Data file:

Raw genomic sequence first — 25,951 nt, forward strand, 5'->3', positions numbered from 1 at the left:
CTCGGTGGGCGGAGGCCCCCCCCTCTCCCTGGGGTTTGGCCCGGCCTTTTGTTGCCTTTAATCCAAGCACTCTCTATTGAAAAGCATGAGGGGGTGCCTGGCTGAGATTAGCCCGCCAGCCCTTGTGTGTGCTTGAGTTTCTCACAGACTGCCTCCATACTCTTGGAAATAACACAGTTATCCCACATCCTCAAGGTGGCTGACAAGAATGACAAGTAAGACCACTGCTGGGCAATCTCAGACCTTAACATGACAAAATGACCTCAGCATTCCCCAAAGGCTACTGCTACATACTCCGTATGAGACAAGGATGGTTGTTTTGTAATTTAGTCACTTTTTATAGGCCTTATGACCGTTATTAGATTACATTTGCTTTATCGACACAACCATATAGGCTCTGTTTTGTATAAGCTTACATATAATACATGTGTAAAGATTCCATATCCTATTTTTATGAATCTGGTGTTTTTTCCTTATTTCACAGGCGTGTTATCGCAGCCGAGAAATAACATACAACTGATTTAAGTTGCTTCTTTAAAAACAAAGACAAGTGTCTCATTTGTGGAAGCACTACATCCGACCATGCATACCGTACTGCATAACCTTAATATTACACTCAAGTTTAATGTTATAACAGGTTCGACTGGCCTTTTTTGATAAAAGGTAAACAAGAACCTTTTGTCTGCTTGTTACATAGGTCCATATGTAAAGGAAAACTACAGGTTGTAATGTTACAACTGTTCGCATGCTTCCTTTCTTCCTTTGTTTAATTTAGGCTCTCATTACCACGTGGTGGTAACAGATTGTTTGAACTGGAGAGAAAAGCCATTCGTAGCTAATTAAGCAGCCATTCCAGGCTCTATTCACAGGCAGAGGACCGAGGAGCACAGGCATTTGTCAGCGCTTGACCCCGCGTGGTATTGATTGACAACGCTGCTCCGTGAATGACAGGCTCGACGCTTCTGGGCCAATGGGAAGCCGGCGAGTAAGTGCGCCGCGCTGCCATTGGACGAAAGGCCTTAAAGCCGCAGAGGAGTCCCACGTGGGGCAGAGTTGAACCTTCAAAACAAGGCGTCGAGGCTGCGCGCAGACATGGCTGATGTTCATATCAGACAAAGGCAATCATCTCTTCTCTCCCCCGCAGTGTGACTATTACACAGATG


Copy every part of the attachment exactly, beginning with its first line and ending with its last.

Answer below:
Raw genomic sequence first — 25,951 nt, forward strand, 5'->3', positions numbered from 1 at the left:
CTCGGTGGGCGGAGGCCCCCCCCTCTCCCTGGGGTTTGGCCCGGCCTTTTGTTGCCTTTAATCCAAGCACTCTCTATTGAAAAGCATGAGGGGGTGCCTGGCTGAGATTAGCCCGCCAGCCCTTGTGTGTGCTTGAGTTTCTCACAGACTGCCTCCATACTCTTGGAAATAACACAGTTATCCCACATCCTCAAGGTGGCTGACAAGAATGACAAGTAAGACCACTGCTGGGCAATCTCAGACCTTAACATGACAAAATGACCTCAGCATTCCCCAAAGGCTACTGCTACATACTCCGTATGAGACAAGGATGGTTGTTTTGTAATTTAGTCACTTTTTATAGGCCTTATGACCGTTATTAGATTACATTTGCTTTATCGACACAACCATATAGGCTCTGTTTTGTATAAGCTTACATATAATACATGTGTAAAGATTCCATATCCTATTTTTATGAATCTGGTGTTTTTTCCTTATTTCACAGGCGTGTTATCGCAGCCGAGAAATAACATACAACTGATTTAAGTTGCTTCTTTAAAAACAAAGACAAGTGTCTCATTTGTGGAAGCACTACATCCGACCATGCATACCGTACTGCATAACCTTAATATTACACTCAAGTTTAATGTTATAACAGGTTCGACTGGCCTTTTTTGATAAAAGGTAAACAAGAACCTTTTGTCTGCTTGTTACATAGGTCCATATGTAAAGGAAAACTACAGGTTGTAATGTTACAACTGTTCGCATGCTTCCTTTCTTCCTTTGTTTAATTTAGGCTCTCATTACCACGTGGTGGTAACAGATTGTTTGAACTGGAGAGAAAAGCCATTCGTAGCTAATTAAGCAGCCATTCCAGGCTCTATTCACAGGCAGAGGACCGAGGAGCACAGGCATTTGTCAGCGCTTGACCCCGCGTGGTATTGATTGACAACGCTGCTCCGTGAATGACAGGCTCGACGCTTCTGGGCCAATGGGAAGCCGGCGAGTAAGTGCGCCGCGCTGCCATTGGACGAAAGGCCTTAAAGCCGCAGAGGAGTCCCACGTGGGGCAGAGTTGAACCTTCAAAACAAGGCGTCGAGGCTGCGCGCAGACATGGCTGATGTTCATATCAGACAAAGGCAATCATCTCTTCTCTCCCCCGCAGTGTGACTATTACACAGATG